I’ll tell you, growing squash can really teach you about guerrilla warfare in the garden. It seems as though just about everything is out to get your gourds, and if you don’t like resorting to pesticides that kill the good bugs (think bees, ladybugs, praying mantis and butterflies) along with the greedy, pesky bad bugs, you can have a daily struggle on your hands.
In my ongoing effort to protect my zucchini plants (I planted some charming round ones this year), birdhouse gourds and other squash varieties, I’ve tried these tricks with varying success. In any given year, some tactics seem to work better than others.
Zucchini Tips and Tricks
Use aluminum foil – Place small strips or squares of aluminum foil around the base of the plants. It repels squash bugs. It won’t get all of them, but every little bit helps. This works with cucumbers, too.
Dust with diatoms – Diatomaceous earth looks like powder, but from a bug’s perspective, it’s really a pile of very tiny razor blades. It slices up bug bodies as they crawl around your plants. It’s pretty safe to use. (It may cause skin reactions and you should strap on a mask before apply it.) Dust diatomaceous earth around the base of your squash plants to discourage vine borers (slugs and snails, too). It’ll last until the next drenching rain. Diatoms are the skeletal remains of minute sea creatures. You also see them used as a super effective filtering medium.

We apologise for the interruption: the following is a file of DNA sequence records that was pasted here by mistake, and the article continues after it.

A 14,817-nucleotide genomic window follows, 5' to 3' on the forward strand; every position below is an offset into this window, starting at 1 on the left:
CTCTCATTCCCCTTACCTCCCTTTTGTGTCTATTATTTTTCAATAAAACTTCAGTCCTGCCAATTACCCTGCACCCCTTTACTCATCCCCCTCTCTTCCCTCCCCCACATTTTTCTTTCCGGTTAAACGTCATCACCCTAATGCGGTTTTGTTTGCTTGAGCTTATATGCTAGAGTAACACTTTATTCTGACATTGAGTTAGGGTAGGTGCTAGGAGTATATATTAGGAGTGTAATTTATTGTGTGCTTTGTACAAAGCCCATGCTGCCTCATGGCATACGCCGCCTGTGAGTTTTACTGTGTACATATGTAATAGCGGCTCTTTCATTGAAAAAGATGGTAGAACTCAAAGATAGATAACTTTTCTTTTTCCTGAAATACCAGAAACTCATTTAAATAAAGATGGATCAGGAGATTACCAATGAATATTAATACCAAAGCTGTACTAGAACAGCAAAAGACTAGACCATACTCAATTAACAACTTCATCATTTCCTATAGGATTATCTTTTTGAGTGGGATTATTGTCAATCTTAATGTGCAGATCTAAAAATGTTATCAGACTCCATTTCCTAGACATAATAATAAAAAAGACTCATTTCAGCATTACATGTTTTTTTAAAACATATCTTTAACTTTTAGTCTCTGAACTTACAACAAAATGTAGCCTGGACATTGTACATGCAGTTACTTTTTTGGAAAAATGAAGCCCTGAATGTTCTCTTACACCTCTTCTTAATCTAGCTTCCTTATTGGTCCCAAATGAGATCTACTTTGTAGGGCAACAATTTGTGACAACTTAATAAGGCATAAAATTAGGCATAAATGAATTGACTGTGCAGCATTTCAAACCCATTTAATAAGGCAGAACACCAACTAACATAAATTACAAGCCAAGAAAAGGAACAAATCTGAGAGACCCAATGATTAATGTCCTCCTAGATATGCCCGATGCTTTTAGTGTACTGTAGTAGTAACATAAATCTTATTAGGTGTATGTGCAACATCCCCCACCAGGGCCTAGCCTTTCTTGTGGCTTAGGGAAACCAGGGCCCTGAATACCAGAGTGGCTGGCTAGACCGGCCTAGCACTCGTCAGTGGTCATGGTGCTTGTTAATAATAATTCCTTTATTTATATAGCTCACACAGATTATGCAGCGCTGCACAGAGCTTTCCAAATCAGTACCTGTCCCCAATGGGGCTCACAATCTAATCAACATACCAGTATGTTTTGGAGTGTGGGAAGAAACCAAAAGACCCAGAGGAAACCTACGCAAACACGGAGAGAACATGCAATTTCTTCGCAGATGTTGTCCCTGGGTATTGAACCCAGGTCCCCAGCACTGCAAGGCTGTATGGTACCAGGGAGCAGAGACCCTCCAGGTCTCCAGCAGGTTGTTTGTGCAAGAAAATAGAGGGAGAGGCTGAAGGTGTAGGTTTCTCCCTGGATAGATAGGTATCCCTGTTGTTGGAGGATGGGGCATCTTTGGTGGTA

Use companion planting – I think of this as the art of placing a plant bugs hate next to plants they love. For squash, I interplant with marigold, lavender, dill and catnip. I also whip up bug sprays using those and other herbs. The idea is to make the squash plants so fragrant with other aromas that vine borers (and others) won’t smell them and decide to lay their eggs in the middle of your crop.
Catnip grows fast and tall in my garden, and long about the beginning of July, I start pruning it back and sticking the stems among the squash plants for extra insurance — just a suggestion.
Use row covers – This nonwoven fabric is available in 25 and 50 foot lengths (by 5 to 6 foot widths). It’s very sheer and gauzy, but many bugs can’t get through it or find their way around. You can leave row covers in place and tack them down for added security, but I find that’s more of a hassle that it’s worth. I drape the fabric over my squash plants in the evening and take it off before I water in the morning. The idea is that vine borers and some other nasties shop for new real estate late in the day. If you cover plants then, you’ll be keeping them safer during the riskiest time. You can buy a 5 ft. by 25 ft. length of row cover fabric for around $12, and it’s cheap at the price. If you don’t poke too many holes in it, you can use it year after year.
Water in the morning – If you’re having problems with powdery mildew, avoid getting plant leaves wet just before the temperature drops in the evening. Water in the morning instead, or water around the bases of your plants and keep the leaves as dry as possible.